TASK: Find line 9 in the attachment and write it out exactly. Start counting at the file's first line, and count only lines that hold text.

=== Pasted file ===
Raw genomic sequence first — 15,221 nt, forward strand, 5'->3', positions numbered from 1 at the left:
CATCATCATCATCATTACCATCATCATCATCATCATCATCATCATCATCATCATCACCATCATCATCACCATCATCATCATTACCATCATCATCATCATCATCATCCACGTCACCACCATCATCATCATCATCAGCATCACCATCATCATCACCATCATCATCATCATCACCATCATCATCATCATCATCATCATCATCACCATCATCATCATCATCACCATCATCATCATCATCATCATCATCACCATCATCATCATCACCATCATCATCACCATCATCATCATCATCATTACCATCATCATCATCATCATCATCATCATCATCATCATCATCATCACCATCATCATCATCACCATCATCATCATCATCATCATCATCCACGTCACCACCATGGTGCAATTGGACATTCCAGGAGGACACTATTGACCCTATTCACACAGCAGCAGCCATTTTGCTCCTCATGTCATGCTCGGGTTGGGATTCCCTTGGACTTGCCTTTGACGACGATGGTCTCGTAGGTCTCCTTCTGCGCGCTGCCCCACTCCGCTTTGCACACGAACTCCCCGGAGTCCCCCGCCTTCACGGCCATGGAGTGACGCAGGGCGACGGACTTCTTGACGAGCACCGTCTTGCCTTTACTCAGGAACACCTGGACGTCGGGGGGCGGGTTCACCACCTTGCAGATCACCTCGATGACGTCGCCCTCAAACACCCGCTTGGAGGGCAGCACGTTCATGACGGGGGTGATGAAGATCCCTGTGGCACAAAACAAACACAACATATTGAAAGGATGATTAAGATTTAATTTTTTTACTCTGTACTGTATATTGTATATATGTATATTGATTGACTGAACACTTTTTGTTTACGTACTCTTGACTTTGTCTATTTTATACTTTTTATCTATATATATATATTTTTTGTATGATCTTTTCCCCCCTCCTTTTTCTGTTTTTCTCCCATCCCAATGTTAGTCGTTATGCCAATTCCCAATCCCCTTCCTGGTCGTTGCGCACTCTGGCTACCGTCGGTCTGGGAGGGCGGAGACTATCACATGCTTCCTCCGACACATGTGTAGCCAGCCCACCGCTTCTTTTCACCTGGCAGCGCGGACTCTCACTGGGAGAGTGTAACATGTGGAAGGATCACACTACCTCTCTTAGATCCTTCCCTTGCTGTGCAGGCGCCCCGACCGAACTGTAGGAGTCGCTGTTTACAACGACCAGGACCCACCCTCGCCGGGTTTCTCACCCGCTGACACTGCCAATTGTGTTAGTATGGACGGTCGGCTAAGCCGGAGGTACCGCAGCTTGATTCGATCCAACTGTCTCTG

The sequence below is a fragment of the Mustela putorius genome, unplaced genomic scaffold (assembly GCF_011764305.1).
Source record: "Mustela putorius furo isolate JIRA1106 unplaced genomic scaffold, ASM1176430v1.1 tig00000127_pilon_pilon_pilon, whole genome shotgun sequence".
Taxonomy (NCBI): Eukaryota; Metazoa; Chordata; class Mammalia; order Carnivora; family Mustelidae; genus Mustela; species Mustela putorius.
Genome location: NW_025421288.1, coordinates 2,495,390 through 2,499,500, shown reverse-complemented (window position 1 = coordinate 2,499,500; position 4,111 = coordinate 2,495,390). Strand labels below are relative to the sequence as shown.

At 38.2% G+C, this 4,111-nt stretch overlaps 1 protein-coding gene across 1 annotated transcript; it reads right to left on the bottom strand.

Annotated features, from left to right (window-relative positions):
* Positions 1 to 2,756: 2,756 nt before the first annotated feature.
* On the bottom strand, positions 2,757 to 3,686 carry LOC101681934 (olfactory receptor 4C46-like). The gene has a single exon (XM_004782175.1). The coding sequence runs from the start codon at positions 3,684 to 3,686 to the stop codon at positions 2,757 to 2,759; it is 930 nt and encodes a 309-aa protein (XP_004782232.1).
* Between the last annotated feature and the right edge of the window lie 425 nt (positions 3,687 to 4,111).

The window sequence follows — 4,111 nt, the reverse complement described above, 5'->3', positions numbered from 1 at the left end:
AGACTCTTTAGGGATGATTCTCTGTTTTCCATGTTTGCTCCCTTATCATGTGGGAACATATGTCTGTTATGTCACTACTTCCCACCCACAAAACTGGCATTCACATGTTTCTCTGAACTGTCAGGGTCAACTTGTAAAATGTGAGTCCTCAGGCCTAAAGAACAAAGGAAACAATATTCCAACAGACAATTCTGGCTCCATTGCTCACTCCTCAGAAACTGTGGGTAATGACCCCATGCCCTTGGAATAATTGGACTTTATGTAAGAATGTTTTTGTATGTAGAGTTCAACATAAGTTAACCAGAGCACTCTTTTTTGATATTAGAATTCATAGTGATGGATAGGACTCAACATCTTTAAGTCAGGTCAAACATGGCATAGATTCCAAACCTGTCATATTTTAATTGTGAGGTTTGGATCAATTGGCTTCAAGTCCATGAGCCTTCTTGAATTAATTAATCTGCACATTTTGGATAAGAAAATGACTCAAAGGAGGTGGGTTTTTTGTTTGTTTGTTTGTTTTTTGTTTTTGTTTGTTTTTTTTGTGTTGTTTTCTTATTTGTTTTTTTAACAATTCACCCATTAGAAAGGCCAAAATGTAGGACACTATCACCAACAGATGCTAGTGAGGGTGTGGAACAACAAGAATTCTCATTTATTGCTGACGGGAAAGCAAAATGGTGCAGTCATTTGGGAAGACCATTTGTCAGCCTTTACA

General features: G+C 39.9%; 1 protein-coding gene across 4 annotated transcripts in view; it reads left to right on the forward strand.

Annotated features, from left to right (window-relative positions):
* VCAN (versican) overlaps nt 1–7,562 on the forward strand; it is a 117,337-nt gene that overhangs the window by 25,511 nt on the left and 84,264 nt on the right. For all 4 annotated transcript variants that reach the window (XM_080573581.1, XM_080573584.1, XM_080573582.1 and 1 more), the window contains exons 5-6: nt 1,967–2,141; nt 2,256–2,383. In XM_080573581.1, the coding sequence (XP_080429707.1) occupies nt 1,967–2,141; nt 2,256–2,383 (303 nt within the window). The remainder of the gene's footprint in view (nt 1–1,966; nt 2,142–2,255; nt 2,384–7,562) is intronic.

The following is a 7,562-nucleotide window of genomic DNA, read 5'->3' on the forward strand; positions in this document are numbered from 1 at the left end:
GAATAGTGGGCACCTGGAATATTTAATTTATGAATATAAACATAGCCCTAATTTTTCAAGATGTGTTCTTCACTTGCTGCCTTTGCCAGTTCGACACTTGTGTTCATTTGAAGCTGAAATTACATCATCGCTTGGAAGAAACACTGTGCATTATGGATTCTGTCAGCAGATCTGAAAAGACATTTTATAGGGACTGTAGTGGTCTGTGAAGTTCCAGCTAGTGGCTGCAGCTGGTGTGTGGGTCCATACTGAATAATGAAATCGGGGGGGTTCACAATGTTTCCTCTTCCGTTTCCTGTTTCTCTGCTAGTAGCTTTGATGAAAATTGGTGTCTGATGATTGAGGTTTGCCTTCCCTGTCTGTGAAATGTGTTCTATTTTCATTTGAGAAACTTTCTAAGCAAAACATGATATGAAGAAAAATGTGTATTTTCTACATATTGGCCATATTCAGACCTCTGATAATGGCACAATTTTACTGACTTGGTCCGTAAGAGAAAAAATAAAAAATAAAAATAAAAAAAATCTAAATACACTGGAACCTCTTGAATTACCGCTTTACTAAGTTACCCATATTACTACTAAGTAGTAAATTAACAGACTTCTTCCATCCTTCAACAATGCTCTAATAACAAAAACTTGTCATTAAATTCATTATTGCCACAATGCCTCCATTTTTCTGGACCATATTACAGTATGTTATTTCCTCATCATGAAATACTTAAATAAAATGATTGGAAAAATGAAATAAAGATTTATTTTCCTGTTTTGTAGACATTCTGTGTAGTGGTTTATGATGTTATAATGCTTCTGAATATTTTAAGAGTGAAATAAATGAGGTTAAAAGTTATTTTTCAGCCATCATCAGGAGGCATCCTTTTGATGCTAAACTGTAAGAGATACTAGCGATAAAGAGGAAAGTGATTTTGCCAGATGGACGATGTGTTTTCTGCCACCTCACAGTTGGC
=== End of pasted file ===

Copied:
* Positions 1 to 2,756: 2,756 nt before the first annotated feature.